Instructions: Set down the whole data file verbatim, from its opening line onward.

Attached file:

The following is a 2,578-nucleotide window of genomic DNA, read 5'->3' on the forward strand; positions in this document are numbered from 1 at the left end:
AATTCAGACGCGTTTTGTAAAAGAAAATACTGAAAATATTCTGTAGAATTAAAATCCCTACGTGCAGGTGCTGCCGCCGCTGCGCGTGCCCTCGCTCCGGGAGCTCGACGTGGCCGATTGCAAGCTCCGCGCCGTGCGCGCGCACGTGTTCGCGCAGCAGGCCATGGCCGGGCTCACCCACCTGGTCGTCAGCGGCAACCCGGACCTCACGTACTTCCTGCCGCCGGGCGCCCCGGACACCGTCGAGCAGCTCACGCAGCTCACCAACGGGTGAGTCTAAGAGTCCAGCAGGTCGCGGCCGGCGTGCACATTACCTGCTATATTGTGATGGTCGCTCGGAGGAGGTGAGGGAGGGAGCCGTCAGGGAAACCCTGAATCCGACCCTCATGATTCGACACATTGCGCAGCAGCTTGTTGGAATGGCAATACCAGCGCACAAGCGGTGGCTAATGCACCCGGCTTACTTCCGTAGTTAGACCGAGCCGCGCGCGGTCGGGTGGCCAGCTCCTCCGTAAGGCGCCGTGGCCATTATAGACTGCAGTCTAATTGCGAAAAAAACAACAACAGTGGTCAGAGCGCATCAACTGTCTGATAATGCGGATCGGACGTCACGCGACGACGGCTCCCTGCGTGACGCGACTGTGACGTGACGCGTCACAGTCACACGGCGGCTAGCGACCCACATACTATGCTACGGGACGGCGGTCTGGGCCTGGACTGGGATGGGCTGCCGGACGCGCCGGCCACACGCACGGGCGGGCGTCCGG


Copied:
The following is a 2,578-nucleotide window of genomic DNA, read 5'->3' on the forward strand; positions in this document are numbered from 1 at the left end:
AATTCAGACGCGTTTTGTAAAAGAAAATACTGAAAATATTCTGTAGAATTAAAATCCCTACGTGCAGGTGCTGCCGCCGCTGCGCGTGCCCTCGCTCCGGGAGCTCGACGTGGCCGATTGCAAGCTCCGCGCCGTGCGCGCGCACGTGTTCGCGCAGCAGGCCATGGCCGGGCTCACCCACCTGGTCGTCAGCGGCAACCCGGACCTCACGTACTTCCTGCCGCCGGGCGCCCCGGACACCGTCGAGCAGCTCACGCAGCTCACCAACGGGTGAGTCTAAGAGTCCAGCAGGTCGCGGCCGGCGTGCACATTACCTGCTATATTGTGATGGTCGCTCGGAGGAGGTGAGGGAGGGAGCCGTCAGGGAAACCCTGAATCCGACCCTCATGATTCGACACATTGCGCAGCAGCTTGTTGGAATGGCAATACCAGCGCACAAGCGGTGGCTAATGCACCCGGCTTACTTCCGTAGTTAGACCGAGCCGCGCGCGGTCGGGTGGCCAGCTCCTCCGTAAGGCGCCGTGGCCATTATAGACTGCAGTCTAATTGCGAAAAAAACAACAACAGTGGTCAGAGCGCATCAACTGTCTGATAATGCGGATCGGACGTCACGCGACGACGGCTCCCTGCGTGACGCGACTGTGACGTGACGCGTCACAGTCACACGGCGGCTAGCGACCCACATACTATGCTACGGGACGGCGGTCTGGGCCTGGACTGGGATGGGCTGCCGGACGCGCCGGCCACACGCACGGGCGGGCGTCCGG